After the weight maintenance phase, subjects who consumed the moderately carb-restricted diet had 11 percent less deep abdominal fat than those who ate the standard diet. However, when the researchers analyzed results by race, they found it was exclusive to whites. Whites have more deep abdominal fat than Blacks even when matched for body weight or percent body fat, and may benefit from loss of this metabolically harmful depot, Gower said.

During the weight loss phase, subjects on both diets lost weight. However, the moderately carb-restricted diet promoted a 4 percent greater loss of total body fat, Gower said. “For individuals willing to go on a weight-loss diet, a modest reduction in carbohydrate-containing foods may help them preferentially lose fat, rather than lean tissue,” she said. “The moderately reduced carbohydrate diet allows a variety of foods to meet personal preferences” (Courtesy of Eurekalert.org).

New research suggests an effective post-workout recovery drink may already be in your refrigerator: lowfat chocolate milk. Grabbing lowfat chocolate milk after a tough workout helped give both trained and amateur athletes a post-exercise training advantage, according to three new studies presented at the American College of Sports Medicine and published in the Journal of Strength and Conditioning Research this month. Athletes in the studies who had a post-exercise lowfat chocolate milk – with the right mix of carbs and high-quality protein – had improved training times, better body composition (more muscle, less fat) and were in better shape than their peers who drank typical sports beverages with carbohydrates only.

In three related studies, researchers at the University of Texas at Austin compared the recovery benefits of drinking lowfat chocolate milk after exercise to a carbohydrate beverage with the same calories (similar to a typical sports drink) and calorie-free beverages. The new research linked drinking lowfat chocolate milk after strenuous exercise to:

Improved Performance: Following an exhausting ride, trained cyclists had significantly more power and rode faster, shaving about six minutes, on average, from their ride time when they recovered with lowfat chocolate milk compared to a carbohydrate sports drink and calorie-free beverage. The 10 cyclists rode for 90 minutes at a moderate intensity followed by 10 minutes of high intensity intervals. During a four-hour recovery period, they drank one of the three recovery beverages immediately and two hours later before heading on a second 40 kilometer ride. (1)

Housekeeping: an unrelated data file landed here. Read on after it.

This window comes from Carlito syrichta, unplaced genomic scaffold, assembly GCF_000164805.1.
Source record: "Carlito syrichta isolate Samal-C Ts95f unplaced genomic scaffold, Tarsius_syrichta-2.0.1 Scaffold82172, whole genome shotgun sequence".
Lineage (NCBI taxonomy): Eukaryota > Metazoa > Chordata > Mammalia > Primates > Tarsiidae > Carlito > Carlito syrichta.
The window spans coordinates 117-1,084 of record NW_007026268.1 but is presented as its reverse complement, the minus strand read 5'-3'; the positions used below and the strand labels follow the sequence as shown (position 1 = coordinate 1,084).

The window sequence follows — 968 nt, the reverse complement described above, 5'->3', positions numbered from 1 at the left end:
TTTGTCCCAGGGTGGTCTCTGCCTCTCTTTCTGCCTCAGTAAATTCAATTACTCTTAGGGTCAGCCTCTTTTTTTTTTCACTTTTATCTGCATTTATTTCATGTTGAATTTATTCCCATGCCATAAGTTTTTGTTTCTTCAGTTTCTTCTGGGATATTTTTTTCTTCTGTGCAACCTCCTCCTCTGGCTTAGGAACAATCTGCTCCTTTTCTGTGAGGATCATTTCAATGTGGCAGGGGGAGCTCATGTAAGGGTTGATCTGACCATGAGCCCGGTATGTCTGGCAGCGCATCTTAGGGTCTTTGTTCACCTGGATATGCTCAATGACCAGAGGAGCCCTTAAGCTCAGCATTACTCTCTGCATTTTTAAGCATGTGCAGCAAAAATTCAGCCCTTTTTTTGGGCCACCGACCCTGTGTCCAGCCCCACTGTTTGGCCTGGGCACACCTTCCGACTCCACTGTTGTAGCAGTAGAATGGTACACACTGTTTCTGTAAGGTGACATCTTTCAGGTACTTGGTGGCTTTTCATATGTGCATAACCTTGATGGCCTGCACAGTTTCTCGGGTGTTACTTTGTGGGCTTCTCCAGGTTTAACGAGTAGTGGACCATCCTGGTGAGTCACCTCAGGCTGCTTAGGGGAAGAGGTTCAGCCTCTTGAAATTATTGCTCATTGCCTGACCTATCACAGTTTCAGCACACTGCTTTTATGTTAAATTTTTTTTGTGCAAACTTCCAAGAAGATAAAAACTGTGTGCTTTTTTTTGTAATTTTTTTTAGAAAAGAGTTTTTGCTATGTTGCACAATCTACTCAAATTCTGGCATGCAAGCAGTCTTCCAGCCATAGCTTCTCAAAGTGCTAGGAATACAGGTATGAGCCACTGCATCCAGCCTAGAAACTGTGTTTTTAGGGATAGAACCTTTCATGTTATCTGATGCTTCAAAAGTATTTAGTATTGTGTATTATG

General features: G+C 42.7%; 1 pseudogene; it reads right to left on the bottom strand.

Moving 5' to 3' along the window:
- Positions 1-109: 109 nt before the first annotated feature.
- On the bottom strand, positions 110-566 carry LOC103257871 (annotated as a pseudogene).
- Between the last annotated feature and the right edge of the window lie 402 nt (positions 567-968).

Quicker Exercise Adaptation: Compared to the other recovery drinks, chocolate milk drinkers had twice the improvement in V02max – a measure of aerobic fitness and adaptation – after a 4.5 week cycling regimen that included intense exercise five days a week, followed by one of the three recovery beverages. The study included 32 healthy but untrained male and female cyclists.(2)

Better Body Composition (More Muscle, Less Fat): Chocolate milk drinkers gained more muscle and lost more fat during training, with a 3 pound lean muscle advantage at the end of the 4.5 weeks compared to athletes who grabbed a carbohydrate drink. The 32 healthy but untrained male and female cyclists rode for one hour, five days a week and drank one of the three recovery beverages immediately following and one hour post-exercise. (3)

“Collectively, our research suggests that lowfat chocolate milk – easily accessible for most athletes – can improve performance and aid training for trained and amateur athletes faced with tough routines,” said John L. Ivy, Ph.D, lead researcher on the University of Texas at Austin studies. “We may need more research to understand the exact mechanisms, but there’s something that chocolate milk naturally has that likely gives it the post-exercise advantage.”

Experts agree the two-hour window after exercise is an important, yet often neglected, part of fitness routine. After strenuous exercise, this post-workout recovery period is critical for active people at all fitness levels to help make the most of a workout and stay in top shape for the next workout (Courtesy of Eurekalert.org).

Sources:

1. Ferguson-Stegall L, et al. Postexercise carbohydrate-protein supplementation improves subsequent exercise performance and intracellular signaling for protein synthesis. Journal of Strength and Conditioning Research. 2011;25:1210-1224.

2. Ferguson-Stegall L, et al. Aerobic exercise training adaptations are increased by post-exercise carbohydrate-protein supplementation [Abstract]. In: American College of Sports Medicine 58th Annual Meeting; 2011 May 31-Jun 4; Denver, CO. Poster nr D-29.

3. McCleave EL, Ferguson-Stegall L, et al. Effects of aerobic training and nutritional supplementation on body composition, immune cells and inflammatory markers [Abstract]. IN: American College of Sports Medicine 58th Annual Meeting; 2011 May 31-Jun 4; Denver, CO. Poster nr C-24.